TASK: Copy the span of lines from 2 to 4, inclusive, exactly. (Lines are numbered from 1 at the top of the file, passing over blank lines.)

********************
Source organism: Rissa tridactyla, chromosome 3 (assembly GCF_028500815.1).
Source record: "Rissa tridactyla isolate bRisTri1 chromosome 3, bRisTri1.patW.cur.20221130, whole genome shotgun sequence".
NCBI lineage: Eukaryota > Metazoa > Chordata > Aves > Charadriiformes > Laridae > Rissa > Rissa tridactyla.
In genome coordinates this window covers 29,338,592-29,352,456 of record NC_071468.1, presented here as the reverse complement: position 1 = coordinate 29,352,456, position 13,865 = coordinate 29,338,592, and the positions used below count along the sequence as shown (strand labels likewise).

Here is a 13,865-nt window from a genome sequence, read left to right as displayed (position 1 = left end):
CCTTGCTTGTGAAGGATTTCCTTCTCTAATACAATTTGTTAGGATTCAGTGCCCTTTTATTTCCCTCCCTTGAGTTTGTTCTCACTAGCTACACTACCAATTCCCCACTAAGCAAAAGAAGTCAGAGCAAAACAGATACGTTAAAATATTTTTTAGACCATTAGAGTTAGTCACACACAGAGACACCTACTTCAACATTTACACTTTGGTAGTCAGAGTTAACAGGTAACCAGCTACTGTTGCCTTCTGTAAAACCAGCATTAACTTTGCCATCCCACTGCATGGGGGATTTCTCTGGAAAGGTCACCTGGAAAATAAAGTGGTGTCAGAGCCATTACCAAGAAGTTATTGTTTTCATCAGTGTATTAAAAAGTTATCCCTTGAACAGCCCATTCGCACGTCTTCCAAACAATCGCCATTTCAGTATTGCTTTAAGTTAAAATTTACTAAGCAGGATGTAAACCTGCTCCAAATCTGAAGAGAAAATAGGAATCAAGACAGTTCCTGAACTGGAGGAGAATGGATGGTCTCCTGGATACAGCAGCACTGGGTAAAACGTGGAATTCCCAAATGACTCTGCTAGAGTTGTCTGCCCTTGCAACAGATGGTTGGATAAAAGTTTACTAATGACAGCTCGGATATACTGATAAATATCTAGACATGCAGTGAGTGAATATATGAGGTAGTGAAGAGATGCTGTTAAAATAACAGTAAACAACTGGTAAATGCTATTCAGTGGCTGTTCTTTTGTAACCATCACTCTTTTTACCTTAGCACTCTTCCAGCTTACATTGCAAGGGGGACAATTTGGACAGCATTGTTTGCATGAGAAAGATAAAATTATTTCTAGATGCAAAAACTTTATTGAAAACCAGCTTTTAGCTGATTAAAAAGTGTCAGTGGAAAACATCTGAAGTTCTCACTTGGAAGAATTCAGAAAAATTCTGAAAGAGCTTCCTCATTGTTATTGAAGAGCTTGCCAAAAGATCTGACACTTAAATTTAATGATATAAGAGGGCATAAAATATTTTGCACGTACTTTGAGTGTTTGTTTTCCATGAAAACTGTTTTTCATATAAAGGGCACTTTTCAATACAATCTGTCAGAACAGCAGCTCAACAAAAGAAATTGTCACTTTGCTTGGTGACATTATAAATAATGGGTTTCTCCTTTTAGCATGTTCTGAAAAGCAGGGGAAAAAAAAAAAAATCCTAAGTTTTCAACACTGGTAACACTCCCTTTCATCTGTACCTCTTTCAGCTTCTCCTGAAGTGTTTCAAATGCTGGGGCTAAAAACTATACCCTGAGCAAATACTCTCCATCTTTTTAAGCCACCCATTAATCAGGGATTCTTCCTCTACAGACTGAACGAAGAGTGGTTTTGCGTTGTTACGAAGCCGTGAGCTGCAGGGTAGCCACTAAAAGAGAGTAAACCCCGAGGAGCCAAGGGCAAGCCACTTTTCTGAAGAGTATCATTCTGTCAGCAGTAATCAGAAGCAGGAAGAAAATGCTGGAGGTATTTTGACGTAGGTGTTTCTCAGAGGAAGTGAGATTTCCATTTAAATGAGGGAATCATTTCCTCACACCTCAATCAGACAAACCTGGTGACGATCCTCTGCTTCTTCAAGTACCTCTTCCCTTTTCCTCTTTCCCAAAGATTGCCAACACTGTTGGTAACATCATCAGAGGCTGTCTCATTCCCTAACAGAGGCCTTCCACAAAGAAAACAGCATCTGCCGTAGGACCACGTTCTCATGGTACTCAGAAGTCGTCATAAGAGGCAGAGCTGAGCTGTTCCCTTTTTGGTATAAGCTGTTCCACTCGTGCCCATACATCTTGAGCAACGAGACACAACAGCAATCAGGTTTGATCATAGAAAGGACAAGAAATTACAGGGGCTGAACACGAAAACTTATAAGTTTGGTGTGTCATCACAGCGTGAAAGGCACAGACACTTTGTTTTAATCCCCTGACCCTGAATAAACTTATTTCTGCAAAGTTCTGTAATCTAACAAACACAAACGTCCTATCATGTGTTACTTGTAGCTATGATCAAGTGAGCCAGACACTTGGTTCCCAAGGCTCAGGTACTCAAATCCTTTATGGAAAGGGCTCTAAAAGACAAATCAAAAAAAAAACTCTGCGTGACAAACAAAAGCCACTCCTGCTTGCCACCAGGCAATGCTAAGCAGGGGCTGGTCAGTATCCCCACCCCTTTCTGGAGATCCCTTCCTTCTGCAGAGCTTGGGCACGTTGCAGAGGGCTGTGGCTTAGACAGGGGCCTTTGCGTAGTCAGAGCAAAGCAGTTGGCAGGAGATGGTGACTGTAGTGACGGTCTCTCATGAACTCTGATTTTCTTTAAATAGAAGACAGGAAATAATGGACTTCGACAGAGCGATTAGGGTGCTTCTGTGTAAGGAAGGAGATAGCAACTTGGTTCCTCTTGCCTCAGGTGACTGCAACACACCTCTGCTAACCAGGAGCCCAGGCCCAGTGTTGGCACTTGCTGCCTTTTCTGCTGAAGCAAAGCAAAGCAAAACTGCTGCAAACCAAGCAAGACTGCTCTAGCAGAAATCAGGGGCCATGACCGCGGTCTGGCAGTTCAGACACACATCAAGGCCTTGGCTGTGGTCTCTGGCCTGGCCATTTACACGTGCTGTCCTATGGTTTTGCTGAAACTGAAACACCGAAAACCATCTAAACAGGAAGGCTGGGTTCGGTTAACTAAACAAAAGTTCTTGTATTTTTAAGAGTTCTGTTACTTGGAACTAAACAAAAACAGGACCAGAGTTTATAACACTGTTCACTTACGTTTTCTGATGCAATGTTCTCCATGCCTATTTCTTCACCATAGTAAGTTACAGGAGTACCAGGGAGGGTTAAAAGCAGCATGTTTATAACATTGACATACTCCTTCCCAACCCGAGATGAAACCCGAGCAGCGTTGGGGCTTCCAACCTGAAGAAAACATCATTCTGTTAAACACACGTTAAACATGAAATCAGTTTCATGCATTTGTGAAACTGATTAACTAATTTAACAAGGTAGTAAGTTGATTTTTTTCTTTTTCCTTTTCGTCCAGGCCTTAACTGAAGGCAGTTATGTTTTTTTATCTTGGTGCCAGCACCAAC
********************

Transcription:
Source record: "Rissa tridactyla isolate bRisTri1 chromosome 3, bRisTri1.patW.cur.20221130, whole genome shotgun sequence".
NCBI lineage: Eukaryota > Metazoa > Chordata > Aves > Charadriiformes > Laridae > Rissa > Rissa tridactyla.
In genome coordinates this window covers 29,338,592-29,352,456 of record NC_071468.1, presented here as the reverse complement: position 1 = coordinate 29,352,456, position 13,865 = coordinate 29,338,592, and the positions used below count along the sequence as shown (strand labels likewise).